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October 3, 2020, 1:11 PM

Queens councilman aims to repeal law criminalizing police chokeholds

By Rich Calder

Queens Councilman Robert Holden
Rashid Umar Abbasi

A Queens councilman is introducing legislation to repeal a recently enacted law that criminalizes the use of chokeholds and other tactics by police officers making arrests.

“This is a dangerous law, and it’s really compromising the public safety of New York City,” said Democrat Robert Holden, who plans to introduce the bill at the City Council’s Oct. 15 meeting.

Holden said the new reforms — which were overwhelmingly approved by the City Council in June and then signed into law by Mayor de Blasio a month later — are an “unnecessary, impulsive response” to the Memorial Day killing of George Floyd by a Minneapolis police officer that failed to consider the “ramifications” for New Yorkers.

He also said City Hall’s sudden push to approve the long-dormant “chokehold” bill — first authored in 2014 by Councilman Rory Lancman (D-Queens) — spurred a huge surge in murders, shootings and other violent crimes citywide as cops reportedly slowed down enforcement out of fear of making arrests.

Although cops were already prohibited from using chokeholds as a restraint, Lancman’s law made it a crime punishable by up to a year in jail.

It also criminalized compression of a person’s diaphragm by sitting, kneeling or standing on their back or chest.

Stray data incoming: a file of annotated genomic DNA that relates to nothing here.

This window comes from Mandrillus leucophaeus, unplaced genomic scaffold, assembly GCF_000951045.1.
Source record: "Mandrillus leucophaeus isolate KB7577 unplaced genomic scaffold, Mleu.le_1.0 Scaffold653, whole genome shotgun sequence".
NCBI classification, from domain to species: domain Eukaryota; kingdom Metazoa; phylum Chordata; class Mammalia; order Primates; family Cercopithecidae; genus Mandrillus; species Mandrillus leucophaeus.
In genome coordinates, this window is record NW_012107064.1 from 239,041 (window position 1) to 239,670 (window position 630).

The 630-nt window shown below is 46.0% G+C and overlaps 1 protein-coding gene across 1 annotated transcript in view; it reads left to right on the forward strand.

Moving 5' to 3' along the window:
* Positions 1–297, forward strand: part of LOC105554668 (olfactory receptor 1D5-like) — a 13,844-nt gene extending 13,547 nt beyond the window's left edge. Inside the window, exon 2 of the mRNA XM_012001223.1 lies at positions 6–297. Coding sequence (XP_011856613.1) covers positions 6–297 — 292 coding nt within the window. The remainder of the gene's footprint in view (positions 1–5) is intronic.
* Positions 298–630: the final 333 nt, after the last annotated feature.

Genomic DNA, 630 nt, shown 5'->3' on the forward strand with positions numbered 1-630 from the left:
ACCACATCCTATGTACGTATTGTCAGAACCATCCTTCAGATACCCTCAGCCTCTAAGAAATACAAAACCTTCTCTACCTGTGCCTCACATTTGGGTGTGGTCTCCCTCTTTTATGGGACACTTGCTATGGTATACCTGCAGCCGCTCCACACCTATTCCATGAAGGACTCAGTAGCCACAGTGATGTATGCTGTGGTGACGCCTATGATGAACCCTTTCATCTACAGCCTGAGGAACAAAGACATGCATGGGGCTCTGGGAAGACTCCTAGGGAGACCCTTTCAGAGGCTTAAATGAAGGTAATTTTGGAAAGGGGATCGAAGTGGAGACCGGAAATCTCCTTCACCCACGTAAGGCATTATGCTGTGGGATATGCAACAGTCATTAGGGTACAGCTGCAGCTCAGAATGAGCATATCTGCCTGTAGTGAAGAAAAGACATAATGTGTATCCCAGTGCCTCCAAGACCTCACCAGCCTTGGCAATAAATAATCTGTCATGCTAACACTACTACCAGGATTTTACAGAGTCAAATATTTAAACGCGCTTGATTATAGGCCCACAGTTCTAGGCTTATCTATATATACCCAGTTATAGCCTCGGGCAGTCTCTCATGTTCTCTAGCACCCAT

“It only saw the light of day because of the riots [following Floyd’s death], and this is really a lousy way to govern,” claims Holden.

Floyd, a 46-year-old black man, was killed by a white cop who knelt on his neck for 8 minutes and 46 seconds as Floyd insisted he couldn’t breathe.

Holden’s bill is backed by the Police Benevolent Association and other city police unions who joined a lawsuit in August seeking to repeal the new regulations. Instead, the unions and Holden say the city should rely on a similar, yet less restrictive, state law that, while still criminalizing chokeholds, doesn’t address compression of the diaphragm.

Lancman, however, insisted the state law is “too narrow” and doesn’t prevent police brutality.

“The reason we introduced and passed our law is because the NYPD has been unable and unwilling to enforce its own prohibitions against dangerous police maneuvers that get people killed and seriously injured,” said Lancman, who drafted his bill in response to NYPD Officer Daniel Pantaleo placing Eric Garner into a chokehold, causing his 2014 death on Staten Island.

Considering the Council voted 47-3 in favor of the new law, Holden admits he has an uphill battle to get his bill passed, but he believes it’s doable.

The Council is already considering tinkering with the law in response to the unions’ lawsuit.

Councilman Donovan Richards (D-Queens) introduced an amendment in August that would limit the threshold for officers being criminally charged by inserting language that maneuvers must be “performed recklessly” and cause “injury due to asphyxiation.”

Richards called Holden’s legislation “garbage” that “should be dead on arrival.”

PBA President Patrick Lynch, however, praised Holden for sponsoring a new law. “He knows a few tweaks won’t fix it,” he said.

The Mayor’s office did not return messages.